What Do You Really Want?When we think about making positive changes in our lives, we usually start with the things we want less of. Less anxiety, less sugar, less loneliness, less caffeine, whatever. But research tells us that thinking like this isn’t actually the best way to reach our goals. A better practice is to decide what we want more of in our lives. When we think about the things that make us excited about and invested in our futures, we feel better about our goals and are more likely to achieve them.
How Does Thinking Positive Help?Over time, our thoughts become habitual. Holding onto negative thoughts and cognitive patterns literally rewires our brains. This strengthens the neural connections that cause us to think and believe that change is too difficult, that we aren’t capable of doing better, that nothing will ever get better for us.
Sound hopeless? It’s not. Neuroscientists have shown, time and time again, that our brains are flexible. This is called neuroplasticity and it’s worth researching if you’re a self-help junkie.
Basically, our brains wire and rewire themselves all the time. That means that the human brain is wholly capable of forming new connections that facilitate healthier beliefs and behaviors.At the same time, your automatic thoughts and behaviors will occur less frequently if you stop “practicing” them as often. It’s like when you stop exercising a particular muscle. Like a muscle, an idle neural connection will eventually weaken and atrophy. When you deliberately change your thoughts and behaviors, you change your brain, too.
Want to put these ideas into practice? Let’s start by focusing on the things you want more of in your life. These are called approach goals, by the way (as opposed to avoidance goals) – and they’re your new best friend.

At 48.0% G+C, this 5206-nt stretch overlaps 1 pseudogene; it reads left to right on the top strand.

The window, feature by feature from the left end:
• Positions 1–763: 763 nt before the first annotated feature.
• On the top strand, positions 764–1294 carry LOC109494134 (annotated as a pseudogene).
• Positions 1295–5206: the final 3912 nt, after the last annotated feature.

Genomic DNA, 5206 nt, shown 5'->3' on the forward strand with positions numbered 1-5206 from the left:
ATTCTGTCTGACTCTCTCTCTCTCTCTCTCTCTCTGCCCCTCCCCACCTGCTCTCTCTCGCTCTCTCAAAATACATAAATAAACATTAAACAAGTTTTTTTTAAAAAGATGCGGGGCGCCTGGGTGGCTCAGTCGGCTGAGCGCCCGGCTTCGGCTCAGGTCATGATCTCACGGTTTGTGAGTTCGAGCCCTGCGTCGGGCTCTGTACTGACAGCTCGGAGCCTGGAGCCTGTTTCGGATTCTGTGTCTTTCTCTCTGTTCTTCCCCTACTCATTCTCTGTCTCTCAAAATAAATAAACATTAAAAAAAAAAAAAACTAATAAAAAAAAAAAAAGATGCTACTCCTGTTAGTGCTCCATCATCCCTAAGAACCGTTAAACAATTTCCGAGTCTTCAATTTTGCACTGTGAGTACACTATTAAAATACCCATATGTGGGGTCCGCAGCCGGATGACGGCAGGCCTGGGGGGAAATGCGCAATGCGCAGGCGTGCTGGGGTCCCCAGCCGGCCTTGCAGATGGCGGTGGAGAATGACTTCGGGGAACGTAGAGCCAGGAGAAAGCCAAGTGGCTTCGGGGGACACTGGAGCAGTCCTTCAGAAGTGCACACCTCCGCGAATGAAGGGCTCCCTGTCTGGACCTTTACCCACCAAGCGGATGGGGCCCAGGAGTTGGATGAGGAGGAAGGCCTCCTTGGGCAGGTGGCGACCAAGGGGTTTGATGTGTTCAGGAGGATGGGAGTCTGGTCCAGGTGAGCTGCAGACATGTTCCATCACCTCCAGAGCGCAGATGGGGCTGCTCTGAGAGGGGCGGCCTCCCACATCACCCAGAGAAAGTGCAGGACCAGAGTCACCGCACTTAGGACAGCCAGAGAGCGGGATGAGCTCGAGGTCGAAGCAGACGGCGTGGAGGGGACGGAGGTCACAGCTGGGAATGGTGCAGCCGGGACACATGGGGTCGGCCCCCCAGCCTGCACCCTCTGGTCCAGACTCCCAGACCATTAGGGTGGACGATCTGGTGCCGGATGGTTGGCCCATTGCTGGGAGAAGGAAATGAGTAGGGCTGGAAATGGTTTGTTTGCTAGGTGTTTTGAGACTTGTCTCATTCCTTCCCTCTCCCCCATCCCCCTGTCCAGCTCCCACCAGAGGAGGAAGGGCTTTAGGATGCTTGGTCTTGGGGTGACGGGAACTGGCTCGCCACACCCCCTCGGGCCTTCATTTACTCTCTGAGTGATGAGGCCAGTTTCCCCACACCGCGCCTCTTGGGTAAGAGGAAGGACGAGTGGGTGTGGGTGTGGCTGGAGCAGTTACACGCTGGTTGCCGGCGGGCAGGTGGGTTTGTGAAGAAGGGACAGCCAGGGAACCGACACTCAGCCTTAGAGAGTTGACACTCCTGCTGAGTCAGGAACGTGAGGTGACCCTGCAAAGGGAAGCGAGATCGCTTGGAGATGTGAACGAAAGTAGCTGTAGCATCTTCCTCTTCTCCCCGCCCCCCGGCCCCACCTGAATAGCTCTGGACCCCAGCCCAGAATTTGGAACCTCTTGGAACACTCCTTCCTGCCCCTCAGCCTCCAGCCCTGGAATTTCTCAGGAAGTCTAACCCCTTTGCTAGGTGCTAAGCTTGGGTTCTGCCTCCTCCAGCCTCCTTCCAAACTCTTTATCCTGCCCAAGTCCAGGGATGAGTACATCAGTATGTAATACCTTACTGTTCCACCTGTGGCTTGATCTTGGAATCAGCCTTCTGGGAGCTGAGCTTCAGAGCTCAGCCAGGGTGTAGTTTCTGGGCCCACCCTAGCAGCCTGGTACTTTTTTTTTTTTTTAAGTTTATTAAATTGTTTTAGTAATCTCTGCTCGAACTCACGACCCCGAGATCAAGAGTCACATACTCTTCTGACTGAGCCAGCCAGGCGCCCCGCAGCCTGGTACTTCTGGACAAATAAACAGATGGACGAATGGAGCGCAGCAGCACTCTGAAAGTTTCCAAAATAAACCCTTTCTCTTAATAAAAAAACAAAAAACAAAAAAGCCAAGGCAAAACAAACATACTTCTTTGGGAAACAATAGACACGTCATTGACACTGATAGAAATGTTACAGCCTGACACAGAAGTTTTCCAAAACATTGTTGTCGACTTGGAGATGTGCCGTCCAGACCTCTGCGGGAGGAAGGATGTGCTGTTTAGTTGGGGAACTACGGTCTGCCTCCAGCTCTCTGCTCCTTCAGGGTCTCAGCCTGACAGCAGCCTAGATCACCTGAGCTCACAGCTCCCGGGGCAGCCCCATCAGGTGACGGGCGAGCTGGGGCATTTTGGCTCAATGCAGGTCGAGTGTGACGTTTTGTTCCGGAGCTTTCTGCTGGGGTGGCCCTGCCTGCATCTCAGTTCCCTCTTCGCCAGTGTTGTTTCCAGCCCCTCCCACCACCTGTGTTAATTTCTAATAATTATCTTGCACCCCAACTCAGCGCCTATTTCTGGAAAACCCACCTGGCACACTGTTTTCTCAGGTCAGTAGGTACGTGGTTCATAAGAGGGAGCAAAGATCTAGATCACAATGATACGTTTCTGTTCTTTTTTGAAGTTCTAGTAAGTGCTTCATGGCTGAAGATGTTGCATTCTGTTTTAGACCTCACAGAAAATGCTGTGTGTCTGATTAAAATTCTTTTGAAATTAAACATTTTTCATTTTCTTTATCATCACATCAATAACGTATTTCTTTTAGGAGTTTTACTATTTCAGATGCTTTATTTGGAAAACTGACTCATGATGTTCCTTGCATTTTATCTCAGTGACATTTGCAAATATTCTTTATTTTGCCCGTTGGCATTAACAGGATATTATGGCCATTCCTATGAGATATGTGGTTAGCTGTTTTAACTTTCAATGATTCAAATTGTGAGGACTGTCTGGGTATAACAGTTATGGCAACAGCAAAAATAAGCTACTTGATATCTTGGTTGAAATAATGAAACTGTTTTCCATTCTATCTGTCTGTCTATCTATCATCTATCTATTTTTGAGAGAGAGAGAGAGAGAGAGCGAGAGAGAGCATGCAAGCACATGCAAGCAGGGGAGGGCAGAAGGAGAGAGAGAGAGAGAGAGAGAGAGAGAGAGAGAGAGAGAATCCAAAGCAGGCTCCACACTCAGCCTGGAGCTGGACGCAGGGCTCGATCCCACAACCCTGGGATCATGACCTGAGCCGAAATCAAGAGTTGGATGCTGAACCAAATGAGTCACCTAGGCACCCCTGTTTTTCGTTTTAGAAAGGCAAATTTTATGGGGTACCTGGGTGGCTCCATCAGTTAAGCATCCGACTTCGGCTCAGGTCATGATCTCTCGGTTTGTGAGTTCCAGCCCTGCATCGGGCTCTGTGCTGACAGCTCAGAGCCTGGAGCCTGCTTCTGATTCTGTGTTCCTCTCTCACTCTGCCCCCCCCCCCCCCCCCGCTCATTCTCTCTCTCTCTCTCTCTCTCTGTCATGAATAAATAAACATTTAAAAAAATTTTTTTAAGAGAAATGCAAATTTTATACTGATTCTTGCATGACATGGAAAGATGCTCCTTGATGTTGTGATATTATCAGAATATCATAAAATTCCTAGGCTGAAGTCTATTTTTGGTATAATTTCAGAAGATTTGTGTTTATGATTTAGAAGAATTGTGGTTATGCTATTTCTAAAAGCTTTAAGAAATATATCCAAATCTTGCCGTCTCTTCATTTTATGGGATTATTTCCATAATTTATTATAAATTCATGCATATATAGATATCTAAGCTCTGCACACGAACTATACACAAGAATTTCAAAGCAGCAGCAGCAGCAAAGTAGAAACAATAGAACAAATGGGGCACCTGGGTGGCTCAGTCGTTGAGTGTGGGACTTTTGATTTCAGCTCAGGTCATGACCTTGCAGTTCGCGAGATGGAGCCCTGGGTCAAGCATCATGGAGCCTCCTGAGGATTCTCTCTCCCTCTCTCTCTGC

Here’s a quick journaling exercise to get you in the right headspace:
1 | What do you want to make more space for in your life? Think about what your happiest, healthiest life would look like and lean into it.
2 | Write down 10 things you want more of in your life next month – or tomorrow, or next year. (Just set a specific time frame!)
3 | Don’t overthink or worry about how you’re going to make it happen. Just write.
If you have some extra time and want to dive deeper into this prompt, here are a few suggestions:
- Draw or doodle ideas from your list
- Create a vision board, collage, or Pinterest board
- Write a letter to your future self and save it to open later
- Try this exercise with a close friend and share your lists with each other
- Write a story feat. you as the protagonist living your best life (just this once, it’s okay to write a story without conflict)
Here’s My List For This Fall, If You Need Some Inspiration:
1 | More time in nature
2 | More movement
3 | More library days and books
4 | More sleep
5 | More patience with myself
6 | More weekend trips
7 | More journaling
8 | More time with friends
9 | More new experiences
10 | More living in the moment
What’s the Next Step?
Turn your good intentions into actionable steps with the SMART goal-setting method. You can learn how to set better goals in this post! I def didn’t come up with the SMART method, but I have used it to get more of what I want – from healthier habits, more balanced relationships, and a work life I love. It’s definitely worth checking out, if you need a refresher on effective goal-setting.
What about you? Feel free to share your list in the comments! And for more journaling tips and prompts, check out this post on gratitude journaling for beginners (complete with a month’s worth of prompts!)